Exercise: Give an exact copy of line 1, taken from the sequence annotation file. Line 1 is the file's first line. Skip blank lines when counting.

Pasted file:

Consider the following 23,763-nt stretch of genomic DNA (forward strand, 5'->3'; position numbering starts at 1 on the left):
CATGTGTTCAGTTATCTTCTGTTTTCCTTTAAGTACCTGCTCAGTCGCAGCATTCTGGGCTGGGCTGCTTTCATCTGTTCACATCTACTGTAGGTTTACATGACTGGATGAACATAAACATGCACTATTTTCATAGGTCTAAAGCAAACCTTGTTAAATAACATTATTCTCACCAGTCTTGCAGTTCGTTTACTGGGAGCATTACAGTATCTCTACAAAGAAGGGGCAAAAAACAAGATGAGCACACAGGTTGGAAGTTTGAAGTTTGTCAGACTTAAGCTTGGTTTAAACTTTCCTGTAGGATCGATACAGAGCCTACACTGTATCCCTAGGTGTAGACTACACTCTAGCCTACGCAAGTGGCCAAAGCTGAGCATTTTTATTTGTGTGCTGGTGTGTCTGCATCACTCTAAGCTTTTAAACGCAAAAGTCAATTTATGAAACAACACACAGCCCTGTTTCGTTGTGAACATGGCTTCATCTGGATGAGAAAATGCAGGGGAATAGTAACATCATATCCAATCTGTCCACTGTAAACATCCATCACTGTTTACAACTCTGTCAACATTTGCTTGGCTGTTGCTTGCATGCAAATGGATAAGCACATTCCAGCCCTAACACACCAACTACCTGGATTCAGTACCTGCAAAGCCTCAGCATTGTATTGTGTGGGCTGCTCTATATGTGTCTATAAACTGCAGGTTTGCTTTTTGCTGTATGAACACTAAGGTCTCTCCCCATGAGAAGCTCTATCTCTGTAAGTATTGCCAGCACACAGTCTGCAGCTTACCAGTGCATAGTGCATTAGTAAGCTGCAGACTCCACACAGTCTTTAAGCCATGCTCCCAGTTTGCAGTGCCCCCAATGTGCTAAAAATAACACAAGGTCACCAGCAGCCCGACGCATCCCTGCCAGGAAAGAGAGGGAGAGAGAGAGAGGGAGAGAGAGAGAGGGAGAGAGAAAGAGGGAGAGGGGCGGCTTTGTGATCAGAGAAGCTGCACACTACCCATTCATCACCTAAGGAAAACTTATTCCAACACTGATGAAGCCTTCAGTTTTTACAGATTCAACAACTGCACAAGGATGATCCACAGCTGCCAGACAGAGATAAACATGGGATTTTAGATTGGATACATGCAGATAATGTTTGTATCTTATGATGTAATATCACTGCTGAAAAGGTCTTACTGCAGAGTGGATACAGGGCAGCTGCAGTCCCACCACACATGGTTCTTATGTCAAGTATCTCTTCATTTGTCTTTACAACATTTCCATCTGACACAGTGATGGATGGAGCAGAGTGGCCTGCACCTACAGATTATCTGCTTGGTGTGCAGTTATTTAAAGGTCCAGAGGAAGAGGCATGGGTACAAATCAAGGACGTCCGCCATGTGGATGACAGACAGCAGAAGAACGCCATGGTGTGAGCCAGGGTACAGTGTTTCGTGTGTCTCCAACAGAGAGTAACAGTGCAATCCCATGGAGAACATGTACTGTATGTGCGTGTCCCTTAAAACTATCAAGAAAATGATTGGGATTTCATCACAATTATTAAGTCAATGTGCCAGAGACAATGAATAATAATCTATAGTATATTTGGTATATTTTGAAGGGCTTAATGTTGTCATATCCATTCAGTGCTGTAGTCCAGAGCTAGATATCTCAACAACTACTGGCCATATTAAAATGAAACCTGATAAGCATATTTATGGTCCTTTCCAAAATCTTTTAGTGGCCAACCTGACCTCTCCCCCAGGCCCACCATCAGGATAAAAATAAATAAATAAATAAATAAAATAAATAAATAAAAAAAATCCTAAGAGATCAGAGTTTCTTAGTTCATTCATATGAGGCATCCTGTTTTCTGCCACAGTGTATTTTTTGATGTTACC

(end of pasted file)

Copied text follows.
Consider the following 23,763-nt stretch of genomic DNA (forward strand, 5'->3'; position numbering starts at 1 on the left):